Heinrich Boll

The Train Was on Time
  • The Train Was on Time

  • 'Böll's novel blows a stent in the human heart. . . It feels more necessary than ever.' Anna Funder, from the introduction

    'This is the best book I have read this year; not by miles, but by whole astronomical units; I am stunned by it as if by a blow. It is *astonishing* to the extent that I cannot convey to you its power' Sarah Perry, bestselling author of The Essex Serpent and Melmoth

    Twenty-four-year-old Andreas, a disillusioned German soldier, is travelling on a troop train to the Eastern Front when he has an awful premonition that he will die in exactly five days. As he hurtles towards his death, he reflects on the chaos around him - the naïve soldiers, the painfully thin girl who pours his coffee, the ruined countryside - with sudden, heart-breaking poignancy. Arriving in Poland the night before he is certain he will die, he meets Olina, a beautiful prostitute, and together they attempt to escape his fate...

    'His work reaches the highest level of creative originality and stylistic perfection' Daily Telegraph

    'Boll combines a mammoth intelligence with a literary outlook that is masterful and unique' Joseph Heller, author of Catch-22

    'My most-admired contemporary novelist' John Ashbery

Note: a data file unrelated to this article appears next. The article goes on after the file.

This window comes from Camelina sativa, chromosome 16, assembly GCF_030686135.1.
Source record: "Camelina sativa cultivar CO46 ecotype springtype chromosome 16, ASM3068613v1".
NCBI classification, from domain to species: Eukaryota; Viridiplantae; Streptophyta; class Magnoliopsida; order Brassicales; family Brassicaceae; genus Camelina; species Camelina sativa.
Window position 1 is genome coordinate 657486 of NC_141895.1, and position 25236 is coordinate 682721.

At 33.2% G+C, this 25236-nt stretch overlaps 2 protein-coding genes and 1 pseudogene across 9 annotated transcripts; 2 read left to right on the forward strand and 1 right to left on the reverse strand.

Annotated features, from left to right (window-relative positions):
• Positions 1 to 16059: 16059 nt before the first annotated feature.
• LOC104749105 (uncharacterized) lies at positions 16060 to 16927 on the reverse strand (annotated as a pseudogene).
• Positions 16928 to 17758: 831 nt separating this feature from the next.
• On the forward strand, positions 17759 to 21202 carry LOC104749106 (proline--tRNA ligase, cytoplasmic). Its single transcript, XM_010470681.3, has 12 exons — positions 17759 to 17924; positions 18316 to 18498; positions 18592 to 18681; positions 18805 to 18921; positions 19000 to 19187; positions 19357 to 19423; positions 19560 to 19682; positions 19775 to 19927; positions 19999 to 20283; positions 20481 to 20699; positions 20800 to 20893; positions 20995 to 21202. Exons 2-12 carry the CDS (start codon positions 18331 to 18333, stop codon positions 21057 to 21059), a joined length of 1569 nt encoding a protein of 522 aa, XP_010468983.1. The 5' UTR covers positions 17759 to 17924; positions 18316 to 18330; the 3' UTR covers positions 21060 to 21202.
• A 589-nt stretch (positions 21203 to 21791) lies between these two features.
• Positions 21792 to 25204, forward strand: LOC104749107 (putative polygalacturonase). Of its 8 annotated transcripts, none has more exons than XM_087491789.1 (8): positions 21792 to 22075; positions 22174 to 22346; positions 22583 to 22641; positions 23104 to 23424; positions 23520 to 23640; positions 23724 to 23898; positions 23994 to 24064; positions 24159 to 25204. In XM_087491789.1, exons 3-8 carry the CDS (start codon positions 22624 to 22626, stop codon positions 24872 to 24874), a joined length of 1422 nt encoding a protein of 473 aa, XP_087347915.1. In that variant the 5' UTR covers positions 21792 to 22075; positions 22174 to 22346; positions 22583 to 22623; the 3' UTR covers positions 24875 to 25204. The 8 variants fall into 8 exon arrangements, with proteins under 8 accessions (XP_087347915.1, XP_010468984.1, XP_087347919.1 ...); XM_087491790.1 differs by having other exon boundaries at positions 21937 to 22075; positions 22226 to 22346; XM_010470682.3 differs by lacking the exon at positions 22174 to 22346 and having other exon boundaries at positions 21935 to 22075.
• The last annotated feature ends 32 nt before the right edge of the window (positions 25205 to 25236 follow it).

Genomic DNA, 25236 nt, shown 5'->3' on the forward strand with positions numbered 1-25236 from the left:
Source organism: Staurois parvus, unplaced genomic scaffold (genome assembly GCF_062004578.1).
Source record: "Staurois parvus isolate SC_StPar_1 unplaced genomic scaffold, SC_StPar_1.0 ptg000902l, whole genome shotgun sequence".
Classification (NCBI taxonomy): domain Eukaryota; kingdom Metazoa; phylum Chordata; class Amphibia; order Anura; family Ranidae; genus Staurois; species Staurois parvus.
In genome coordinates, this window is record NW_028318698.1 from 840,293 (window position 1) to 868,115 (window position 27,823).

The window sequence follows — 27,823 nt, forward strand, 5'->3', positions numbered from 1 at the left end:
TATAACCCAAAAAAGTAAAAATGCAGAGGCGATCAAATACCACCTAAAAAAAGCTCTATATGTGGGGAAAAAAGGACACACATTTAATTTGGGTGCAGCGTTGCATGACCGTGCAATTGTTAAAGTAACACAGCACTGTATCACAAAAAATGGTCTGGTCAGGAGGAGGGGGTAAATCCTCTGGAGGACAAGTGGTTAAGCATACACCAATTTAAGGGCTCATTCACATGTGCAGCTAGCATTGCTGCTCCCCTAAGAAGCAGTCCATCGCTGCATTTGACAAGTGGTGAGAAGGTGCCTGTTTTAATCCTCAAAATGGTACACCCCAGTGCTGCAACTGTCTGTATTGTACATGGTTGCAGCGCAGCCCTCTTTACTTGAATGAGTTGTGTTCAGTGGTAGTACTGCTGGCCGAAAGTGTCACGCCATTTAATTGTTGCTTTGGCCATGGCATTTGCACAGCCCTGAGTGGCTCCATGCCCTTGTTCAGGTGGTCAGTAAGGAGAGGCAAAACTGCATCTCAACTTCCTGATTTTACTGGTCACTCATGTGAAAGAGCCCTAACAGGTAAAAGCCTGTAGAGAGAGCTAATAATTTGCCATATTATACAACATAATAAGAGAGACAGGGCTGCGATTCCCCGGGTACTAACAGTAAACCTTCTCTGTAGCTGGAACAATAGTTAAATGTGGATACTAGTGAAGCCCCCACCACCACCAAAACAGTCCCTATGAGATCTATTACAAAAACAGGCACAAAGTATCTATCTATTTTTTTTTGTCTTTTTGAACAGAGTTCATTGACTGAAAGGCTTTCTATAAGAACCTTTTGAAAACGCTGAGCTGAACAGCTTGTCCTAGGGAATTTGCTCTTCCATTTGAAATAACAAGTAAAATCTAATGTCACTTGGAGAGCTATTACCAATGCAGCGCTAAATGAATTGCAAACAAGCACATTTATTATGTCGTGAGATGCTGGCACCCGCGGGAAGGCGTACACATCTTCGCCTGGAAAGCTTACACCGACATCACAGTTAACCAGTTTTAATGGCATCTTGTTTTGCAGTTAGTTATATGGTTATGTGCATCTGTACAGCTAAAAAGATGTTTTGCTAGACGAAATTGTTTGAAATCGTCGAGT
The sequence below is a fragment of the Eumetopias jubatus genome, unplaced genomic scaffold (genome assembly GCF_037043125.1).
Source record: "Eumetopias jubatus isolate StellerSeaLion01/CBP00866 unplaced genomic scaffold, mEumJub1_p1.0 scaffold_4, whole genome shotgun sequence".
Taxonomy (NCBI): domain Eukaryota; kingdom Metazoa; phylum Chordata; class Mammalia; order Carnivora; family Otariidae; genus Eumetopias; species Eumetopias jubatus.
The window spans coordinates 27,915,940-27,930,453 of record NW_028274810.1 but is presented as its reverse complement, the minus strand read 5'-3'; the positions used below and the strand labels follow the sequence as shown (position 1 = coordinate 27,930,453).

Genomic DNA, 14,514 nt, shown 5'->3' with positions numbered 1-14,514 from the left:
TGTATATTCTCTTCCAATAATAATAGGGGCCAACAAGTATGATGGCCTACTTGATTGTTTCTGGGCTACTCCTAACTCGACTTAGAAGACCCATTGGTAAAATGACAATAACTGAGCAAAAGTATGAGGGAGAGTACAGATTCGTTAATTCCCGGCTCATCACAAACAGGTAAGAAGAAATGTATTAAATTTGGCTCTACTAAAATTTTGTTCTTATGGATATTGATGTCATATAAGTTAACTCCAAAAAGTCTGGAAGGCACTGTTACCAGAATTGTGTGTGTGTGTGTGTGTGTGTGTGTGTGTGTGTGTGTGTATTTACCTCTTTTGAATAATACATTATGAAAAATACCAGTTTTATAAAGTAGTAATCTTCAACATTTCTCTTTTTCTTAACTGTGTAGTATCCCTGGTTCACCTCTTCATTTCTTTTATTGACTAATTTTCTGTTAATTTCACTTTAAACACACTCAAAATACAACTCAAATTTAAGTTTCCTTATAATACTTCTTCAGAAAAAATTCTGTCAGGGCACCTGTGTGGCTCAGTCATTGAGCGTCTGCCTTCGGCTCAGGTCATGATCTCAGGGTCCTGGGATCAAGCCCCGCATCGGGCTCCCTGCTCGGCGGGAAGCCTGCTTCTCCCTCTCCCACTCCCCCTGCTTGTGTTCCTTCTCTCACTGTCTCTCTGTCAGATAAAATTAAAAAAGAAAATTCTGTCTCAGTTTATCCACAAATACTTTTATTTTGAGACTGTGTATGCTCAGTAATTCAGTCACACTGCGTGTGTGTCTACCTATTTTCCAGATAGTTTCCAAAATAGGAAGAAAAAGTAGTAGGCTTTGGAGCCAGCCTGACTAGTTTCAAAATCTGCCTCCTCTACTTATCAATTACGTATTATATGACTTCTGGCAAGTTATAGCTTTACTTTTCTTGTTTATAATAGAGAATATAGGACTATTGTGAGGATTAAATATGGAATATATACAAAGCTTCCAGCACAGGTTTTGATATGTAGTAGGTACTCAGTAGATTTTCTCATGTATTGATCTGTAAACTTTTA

'From the moment I stepped on board the troop train with Private Andreas, concerns pertaining to my own world fell away completely. Holding this impelling book is tantamount to holding the young soldier's fate in one's hands. It is impossible to let go.' Claire-Louise Bennett, author of Pond

Heinrich Boll won the Nobel Prize for Literature in 1972. Born in Cologne in 1917, Boll was raised in a pacifist Catholic family who later opposed Nazism. After an apprenticeship at a bookseller's, he was drafted into the Nazi Wehrmacht before being sent to an American prisoner of war camp in 1945. After the war he enrolled at university, but dropped out to write about his shattering experiences as a soldier: The Train Was On Time was his first novel, published in 1949, and he went on to become one of the most prolific and important post-war German authors. Boll served for several years as the president of International P.E.N. and was a leading defender of the intellectual freedom of writers throughout the world. He died in 1985.